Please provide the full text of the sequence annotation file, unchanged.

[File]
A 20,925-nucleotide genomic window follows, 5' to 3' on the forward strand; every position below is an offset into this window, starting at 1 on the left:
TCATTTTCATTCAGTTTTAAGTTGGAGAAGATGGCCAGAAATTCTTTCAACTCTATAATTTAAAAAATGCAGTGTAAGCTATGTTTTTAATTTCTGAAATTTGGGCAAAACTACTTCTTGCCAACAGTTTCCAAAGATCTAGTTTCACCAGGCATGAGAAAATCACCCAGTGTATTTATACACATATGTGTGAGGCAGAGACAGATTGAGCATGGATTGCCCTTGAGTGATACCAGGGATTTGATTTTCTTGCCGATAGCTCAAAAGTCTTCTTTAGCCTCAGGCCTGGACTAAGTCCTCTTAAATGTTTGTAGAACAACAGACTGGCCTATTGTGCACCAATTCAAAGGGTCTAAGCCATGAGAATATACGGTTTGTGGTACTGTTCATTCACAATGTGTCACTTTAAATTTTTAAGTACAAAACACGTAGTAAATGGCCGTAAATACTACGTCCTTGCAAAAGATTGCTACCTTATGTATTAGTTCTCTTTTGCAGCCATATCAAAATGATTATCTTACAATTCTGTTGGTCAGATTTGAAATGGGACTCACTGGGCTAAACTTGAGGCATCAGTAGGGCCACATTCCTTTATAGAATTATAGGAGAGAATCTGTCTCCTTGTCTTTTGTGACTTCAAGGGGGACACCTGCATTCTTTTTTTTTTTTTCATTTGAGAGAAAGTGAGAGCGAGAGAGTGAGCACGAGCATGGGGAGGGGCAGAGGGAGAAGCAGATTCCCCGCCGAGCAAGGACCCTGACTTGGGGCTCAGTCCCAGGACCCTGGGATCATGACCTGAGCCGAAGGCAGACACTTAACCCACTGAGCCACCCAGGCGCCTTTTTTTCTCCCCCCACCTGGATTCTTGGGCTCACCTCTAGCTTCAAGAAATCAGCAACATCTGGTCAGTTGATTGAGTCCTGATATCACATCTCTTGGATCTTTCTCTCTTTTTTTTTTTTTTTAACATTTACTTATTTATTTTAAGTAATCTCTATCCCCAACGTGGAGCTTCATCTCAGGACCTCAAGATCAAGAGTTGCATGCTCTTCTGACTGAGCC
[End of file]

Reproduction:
A 20,925-nucleotide genomic window follows, 5' to 3' on the forward strand; every position below is an offset into this window, starting at 1 on the left:
TCATTTTCATTCAGTTTTAAGTTGGAGAAGATGGCCAGAAATTCTTTCAACTCTATAATTTAAAAAATGCAGTGTAAGCTATGTTTTTAATTTCTGAAATTTGGGCAAAACTACTTCTTGCCAACAGTTTCCAAAGATCTAGTTTCACCAGGCATGAGAAAATCACCCAGTGTATTTATACACATATGTGTGAGGCAGAGACAGATTGAGCATGGATTGCCCTTGAGTGATACCAGGGATTTGATTTTCTTGCCGATAGCTCAAAAGTCTTCTTTAGCCTCAGGCCTGGACTAAGTCCTCTTAAATGTTTGTAGAACAACAGACTGGCCTATTGTGCACCAATTCAAAGGGTCTAAGCCATGAGAATATACGGTTTGTGGTACTGTTCATTCACAATGTGTCACTTTAAATTTTTAAGTACAAAACACGTAGTAAATGGCCGTAAATACTACGTCCTTGCAAAAGATTGCTACCTTATGTATTAGTTCTCTTTTGCAGCCATATCAAAATGATTATCTTACAATTCTGTTGGTCAGATTTGAAATGGGACTCACTGGGCTAAACTTGAGGCATCAGTAGGGCCACATTCCTTTATAGAATTATAGGAGAGAATCTGTCTCCTTGTCTTTTGTGACTTCAAGGGGGACACCTGCATTCTTTTTTTTTTTTTCATTTGAGAGAAAGTGAGAGCGAGAGAGTGAGCACGAGCATGGGGAGGGGCAGAGGGAGAAGCAGATTCCCCGCCGAGCAAGGACCCTGACTTGGGGCTCAGTCCCAGGACCCTGGGATCATGACCTGAGCCGAAGGCAGACACTTAACCCACTGAGCCACCCAGGCGCCTTTTTTTCTCCCCCCACCTGGATTCTTGGGCTCACCTCTAGCTTCAAGAAATCAGCAACATCTGGTCAGTTGATTGAGTCCTGATATCACATCTCTTGGATCTTTCTCTCTTTTTTTTTTTTTTTAACATTTACTTATTTATTTTAAGTAATCTCTATCCCCAACGTGGAGCTTCATCTCAGGACCTCAAGATCAAGAGTTGCATGCTCTTCTGACTGAGCC